Those and other fees will add up to $14 billion this year, and that's on top of the additional billions from interest. Critics say its one way credit card companies keep people in debt.
Americans carry 640 million credit cards. That's over two cards for every man, woman, and child. The average household has a $10,000 balance.
Dr. Robert Manning of the Rochester Institute of Technology said, "As wages go down, people don't reduce their consumption. They're just supplementing it with credit."
Manning is a research professor and Director of the Center for Consumer Financial Services at RIT. His acclaimed book, "Credit Card Nation," is the basis for a popular Web site of the same name. He has also frequently testified before Congress.
Now he's finding a larger audience as technical director of the documentary "In Debt We Trust." The movie debuts at Rochester's Little Theater next Friday.
The film puts plenty of blame on the consumers' shoulders for racking up debts. But it also investigates how the credit card industry engineers ways to keep us in debt.
"The best client before deregulation was someone who would pay off their loans," Manning said. "Today the best client since is someone who will never pay off their loans."
The segment about college debt was filmed on the RIT campus.
"We used to train children how to save, now we're training them how to spend," Manning said.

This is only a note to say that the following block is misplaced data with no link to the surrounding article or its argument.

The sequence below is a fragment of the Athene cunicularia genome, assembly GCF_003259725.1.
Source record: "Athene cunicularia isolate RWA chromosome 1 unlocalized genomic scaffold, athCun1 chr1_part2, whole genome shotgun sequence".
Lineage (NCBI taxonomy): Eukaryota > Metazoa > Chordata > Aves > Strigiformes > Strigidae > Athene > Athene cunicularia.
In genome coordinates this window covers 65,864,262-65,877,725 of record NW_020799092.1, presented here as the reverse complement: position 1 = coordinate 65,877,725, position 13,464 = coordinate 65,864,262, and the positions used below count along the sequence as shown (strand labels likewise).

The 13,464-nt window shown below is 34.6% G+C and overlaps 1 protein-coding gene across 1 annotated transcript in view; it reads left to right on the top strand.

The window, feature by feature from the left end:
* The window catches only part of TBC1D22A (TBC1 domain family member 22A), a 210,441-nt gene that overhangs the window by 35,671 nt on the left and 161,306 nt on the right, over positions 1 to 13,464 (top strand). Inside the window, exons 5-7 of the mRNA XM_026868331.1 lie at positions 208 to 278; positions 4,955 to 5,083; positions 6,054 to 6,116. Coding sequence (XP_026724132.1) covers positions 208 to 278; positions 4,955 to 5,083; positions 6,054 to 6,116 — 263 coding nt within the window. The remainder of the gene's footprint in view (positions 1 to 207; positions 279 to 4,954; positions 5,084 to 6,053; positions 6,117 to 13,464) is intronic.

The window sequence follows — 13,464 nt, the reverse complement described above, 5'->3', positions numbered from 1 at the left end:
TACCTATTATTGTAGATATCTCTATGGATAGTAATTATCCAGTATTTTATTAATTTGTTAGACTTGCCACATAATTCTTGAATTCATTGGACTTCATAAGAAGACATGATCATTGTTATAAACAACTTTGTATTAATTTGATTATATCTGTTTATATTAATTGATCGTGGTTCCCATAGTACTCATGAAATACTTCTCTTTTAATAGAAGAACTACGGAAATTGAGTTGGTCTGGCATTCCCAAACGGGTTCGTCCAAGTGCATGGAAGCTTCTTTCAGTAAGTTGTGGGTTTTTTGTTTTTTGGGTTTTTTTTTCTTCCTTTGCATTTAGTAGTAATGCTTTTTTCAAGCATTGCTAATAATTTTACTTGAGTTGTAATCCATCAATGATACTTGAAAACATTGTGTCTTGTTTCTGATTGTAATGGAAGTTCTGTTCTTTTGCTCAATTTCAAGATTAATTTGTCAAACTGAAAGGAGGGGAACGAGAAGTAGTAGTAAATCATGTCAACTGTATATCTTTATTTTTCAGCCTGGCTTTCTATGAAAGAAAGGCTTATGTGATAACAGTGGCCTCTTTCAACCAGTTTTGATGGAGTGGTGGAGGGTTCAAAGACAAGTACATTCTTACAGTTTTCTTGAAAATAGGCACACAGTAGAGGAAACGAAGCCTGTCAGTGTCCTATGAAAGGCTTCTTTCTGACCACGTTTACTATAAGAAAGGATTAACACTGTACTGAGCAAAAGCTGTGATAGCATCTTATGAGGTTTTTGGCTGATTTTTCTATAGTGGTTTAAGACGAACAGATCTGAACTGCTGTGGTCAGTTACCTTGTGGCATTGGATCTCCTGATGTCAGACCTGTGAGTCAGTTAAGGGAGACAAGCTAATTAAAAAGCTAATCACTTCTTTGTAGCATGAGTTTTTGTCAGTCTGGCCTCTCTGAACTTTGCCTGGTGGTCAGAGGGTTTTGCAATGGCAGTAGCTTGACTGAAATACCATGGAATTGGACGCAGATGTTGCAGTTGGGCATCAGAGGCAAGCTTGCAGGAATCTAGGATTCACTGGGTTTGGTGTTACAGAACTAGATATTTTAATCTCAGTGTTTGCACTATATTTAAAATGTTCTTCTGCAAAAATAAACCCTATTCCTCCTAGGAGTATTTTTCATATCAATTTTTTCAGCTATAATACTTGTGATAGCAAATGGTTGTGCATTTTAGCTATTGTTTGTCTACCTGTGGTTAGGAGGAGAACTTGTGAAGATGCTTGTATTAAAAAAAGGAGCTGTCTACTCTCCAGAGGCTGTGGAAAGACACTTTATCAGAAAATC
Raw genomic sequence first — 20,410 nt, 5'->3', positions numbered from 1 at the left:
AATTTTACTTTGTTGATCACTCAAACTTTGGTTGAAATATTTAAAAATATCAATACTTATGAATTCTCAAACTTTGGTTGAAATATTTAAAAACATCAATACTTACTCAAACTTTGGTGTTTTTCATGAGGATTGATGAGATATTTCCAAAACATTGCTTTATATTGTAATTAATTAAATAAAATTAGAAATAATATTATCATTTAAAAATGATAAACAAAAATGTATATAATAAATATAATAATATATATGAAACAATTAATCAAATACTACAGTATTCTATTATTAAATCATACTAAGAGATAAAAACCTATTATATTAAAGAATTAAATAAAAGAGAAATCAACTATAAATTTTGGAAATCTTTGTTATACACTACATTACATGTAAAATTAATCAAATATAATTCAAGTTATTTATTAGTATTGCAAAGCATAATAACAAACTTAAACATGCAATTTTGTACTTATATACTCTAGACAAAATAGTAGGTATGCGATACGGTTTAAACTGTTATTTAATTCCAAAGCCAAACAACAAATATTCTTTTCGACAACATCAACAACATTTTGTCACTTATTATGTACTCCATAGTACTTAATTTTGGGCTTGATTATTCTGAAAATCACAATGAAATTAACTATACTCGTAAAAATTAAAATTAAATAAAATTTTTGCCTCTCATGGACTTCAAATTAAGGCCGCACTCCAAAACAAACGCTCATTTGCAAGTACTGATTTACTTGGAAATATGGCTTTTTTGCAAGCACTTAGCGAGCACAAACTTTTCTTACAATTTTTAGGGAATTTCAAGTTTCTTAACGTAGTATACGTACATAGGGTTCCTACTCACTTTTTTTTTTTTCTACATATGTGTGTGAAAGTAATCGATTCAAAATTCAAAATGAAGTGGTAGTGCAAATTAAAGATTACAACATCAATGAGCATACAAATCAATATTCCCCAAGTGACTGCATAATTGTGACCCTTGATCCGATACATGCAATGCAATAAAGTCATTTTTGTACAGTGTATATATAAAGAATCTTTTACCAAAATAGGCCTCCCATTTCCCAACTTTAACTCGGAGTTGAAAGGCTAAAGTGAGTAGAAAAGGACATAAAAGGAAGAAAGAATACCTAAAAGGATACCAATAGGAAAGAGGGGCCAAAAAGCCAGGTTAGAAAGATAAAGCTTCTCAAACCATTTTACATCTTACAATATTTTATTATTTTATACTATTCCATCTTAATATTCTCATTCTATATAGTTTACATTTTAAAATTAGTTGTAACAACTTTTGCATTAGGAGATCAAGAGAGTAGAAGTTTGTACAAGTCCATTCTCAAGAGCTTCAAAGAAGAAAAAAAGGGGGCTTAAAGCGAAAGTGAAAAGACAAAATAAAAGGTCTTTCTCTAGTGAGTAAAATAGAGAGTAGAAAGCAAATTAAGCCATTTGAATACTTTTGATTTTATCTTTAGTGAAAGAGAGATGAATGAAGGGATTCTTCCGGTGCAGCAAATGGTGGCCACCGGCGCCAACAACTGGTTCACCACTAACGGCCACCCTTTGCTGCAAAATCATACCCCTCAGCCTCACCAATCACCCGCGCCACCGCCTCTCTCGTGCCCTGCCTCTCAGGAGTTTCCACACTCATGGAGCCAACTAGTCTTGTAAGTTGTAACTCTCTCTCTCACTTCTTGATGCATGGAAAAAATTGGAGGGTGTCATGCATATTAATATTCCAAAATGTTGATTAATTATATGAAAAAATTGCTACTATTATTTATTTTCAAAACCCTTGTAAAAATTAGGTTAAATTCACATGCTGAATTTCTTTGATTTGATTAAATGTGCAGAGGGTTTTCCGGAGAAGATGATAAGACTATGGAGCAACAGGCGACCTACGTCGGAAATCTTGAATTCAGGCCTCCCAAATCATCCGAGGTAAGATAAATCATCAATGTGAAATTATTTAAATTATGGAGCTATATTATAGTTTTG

The Web site, Credit Card Nation has a quiz to test your knowledge of credit. Some sample questions:
True or false: If you pay the minimum on your credit card, you will pay off the balance in less than 10 years..
False: Average payments are set at one percent of the balance, paying off a typical card will take 28 to 40 years.
True or false: After the holidays, your statement invites you to skip a payment due to your excellent credit history. You also get a break from finance charges.
False: Interest and fees are added to next month's bill.
Manning adds "You're not paying the interest, let alone the principle for that payment. So their way of rewarding you is to help you get deeper into debt. "
At one time the U.S. economy was based on goods we built and manufactured. Now the factories are overseas and retail stores at the mall are the center of economic growth.
With so many purchases based on credit, the movie questions whether our entire economy is a house of cards waiting to collapse.
To determine just how much you owe on cards and how long it will take to pay them off, click here.
The Credit Card Nation Web site also enables you to buy a DVD of "In Debt We Trust" or other educational materials. Unlike most sites, you can pay by money order.
This story ran on WHAM 13 on March 23, 2007.